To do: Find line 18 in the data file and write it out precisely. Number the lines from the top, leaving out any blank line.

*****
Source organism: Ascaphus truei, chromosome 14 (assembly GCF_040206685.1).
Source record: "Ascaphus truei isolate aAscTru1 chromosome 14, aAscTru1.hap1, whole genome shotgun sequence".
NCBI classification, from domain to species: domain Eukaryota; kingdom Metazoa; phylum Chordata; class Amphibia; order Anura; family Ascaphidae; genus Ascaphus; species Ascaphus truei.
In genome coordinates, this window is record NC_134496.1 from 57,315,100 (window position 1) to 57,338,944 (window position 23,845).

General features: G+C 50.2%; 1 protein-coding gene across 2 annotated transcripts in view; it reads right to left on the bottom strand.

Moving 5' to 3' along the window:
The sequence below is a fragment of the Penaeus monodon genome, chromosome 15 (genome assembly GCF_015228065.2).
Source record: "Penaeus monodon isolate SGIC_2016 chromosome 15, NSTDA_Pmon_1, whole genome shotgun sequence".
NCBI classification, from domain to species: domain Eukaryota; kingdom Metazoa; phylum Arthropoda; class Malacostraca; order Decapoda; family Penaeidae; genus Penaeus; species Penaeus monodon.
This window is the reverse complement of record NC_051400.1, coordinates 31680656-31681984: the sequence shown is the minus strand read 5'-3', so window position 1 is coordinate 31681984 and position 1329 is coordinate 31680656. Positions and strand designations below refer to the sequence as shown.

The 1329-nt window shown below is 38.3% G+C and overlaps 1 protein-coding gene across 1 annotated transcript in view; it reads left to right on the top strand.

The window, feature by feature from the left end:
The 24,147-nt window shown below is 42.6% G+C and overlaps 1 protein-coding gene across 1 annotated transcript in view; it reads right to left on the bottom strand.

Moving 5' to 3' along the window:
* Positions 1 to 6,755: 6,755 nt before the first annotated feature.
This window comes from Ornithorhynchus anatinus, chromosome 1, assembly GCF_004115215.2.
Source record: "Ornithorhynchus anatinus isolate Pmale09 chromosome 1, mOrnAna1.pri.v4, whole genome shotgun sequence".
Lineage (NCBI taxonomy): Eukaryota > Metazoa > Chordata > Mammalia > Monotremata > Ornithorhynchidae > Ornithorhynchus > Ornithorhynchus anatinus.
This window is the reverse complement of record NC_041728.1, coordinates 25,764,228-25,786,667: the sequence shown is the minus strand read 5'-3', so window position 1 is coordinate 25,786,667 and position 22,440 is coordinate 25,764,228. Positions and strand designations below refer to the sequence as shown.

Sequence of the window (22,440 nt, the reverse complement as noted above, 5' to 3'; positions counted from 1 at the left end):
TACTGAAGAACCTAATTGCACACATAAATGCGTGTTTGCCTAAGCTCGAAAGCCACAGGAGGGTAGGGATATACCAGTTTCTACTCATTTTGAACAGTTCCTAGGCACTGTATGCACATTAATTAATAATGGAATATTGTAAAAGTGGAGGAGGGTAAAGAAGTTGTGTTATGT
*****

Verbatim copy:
Lineage (NCBI taxonomy): Eukaryota > Metazoa > Chordata > Mammalia > Monotremata > Ornithorhynchidae > Ornithorhynchus > Ornithorhynchus anatinus.